August 2019 Patch Tuesday: Microsoft plugs critical wormable RDP holes

Microsoft Delivers Patch Tuesday Updates for Windows 10

Time to update: Bluekeep RDP vulnerability being actively exploited

Windows PC users are vulnerable to a major security flaw that might allow attackers to take control of the entire system through the Notepad app.

These new vulnerabilities can compromise a computer without the user doing anything, which means that they can spread quickly and autonomously.

In a post on its website Simon Pope, Director of Incident Response at the Microsoft Security Response Center (MSRC). explained: "Today Microsoft released a set of fixes for Remote Desktop Services that include two critical Remote Code Execution (RCE) vulnerabilities". The affected systems are mitigated against "Wormable" malware or advanced malware threats that could exploit the vulnerability, as NLA requires authentication before the vulnerability can be triggered. But with Amazon Alexa's integration into Windows as a Cortana skill, it appears you'll be able to yell at a laptop or desktop running Alexa, similar to the way you'd command a smart speaker.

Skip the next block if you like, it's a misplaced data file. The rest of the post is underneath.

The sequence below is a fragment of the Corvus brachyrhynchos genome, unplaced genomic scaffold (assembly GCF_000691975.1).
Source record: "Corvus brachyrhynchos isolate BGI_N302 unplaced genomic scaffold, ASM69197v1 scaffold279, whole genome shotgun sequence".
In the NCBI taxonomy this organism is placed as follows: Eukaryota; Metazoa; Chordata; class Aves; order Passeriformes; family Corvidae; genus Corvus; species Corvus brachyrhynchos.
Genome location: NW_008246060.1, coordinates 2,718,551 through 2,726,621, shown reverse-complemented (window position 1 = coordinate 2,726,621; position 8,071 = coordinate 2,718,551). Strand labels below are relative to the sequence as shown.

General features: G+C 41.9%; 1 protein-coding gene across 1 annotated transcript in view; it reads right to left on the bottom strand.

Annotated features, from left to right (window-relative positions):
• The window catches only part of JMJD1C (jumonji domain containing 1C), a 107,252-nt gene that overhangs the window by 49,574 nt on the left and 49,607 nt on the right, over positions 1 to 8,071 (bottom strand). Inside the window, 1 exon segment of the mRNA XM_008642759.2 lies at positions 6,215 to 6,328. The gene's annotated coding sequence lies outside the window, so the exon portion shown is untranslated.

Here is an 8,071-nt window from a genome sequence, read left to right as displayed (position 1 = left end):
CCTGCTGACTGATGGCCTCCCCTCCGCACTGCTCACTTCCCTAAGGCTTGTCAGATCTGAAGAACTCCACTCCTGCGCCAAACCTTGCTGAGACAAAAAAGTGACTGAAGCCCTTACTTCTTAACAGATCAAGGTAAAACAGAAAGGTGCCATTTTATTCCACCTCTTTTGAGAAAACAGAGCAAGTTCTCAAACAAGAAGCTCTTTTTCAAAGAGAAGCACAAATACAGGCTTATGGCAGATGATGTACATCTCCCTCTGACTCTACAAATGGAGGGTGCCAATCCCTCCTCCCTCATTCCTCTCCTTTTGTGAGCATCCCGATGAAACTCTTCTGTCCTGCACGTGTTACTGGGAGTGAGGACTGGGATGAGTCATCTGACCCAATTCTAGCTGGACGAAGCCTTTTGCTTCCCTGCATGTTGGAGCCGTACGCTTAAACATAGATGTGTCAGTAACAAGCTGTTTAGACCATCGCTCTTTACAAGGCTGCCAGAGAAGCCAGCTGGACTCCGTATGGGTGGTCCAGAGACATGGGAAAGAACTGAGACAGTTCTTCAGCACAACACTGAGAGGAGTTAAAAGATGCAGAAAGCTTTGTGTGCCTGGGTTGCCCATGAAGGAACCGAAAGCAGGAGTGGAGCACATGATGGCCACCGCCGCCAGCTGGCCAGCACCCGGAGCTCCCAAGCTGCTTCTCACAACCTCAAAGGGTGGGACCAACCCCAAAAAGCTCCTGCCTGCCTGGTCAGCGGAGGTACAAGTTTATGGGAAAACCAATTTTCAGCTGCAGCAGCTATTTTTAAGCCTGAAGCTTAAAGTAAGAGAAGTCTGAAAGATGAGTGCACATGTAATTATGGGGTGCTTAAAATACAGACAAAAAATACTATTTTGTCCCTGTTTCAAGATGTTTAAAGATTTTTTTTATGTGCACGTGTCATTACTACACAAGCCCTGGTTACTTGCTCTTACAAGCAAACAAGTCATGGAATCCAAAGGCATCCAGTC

CVE-2019-1181 and CVE-2019-1182 - two RDP unauthenticated remote code execution flaws that can be widely exploited through worms, without any user interaction.

Users of Remote Desktop Services are advised to apply the patch that was issued in May, and also to protect the system's Remote Desktop Protocol "listener". Microsoft estimates that more than 800 million devices run Windows 10.

Addresses an issue that may prevent devices from starting up or cause them to continue restarting if they are connected to a domain that is configured to use MIT Kerberos realms. "An attacker could then install programs; view, change, or delete data; or create new accounts with full user rights", Microsoft said.

Simply applying the new updates closes the security hole.

It appears that affected Windows systems are looking for SHA-1 in the update package and ignore SHA-2.

Discovered by Google security researcher Tavis Ormandy, the vulnerability comes via the Windows CTF module.

Microsoft had also warned people repeatedly to patch those vulnerabilities, most recently on August 8, when it said that some 400,000 endpoints remained unprotected.

"After installing this update, applications that were made using Visual Basic 6 (VB6), macros using Visual Basic for Applications (VBA), and scripts or apps using Visual Basic Scripting Edition (VBScript) may stop responding and you may receive an "invalid procedure call error".

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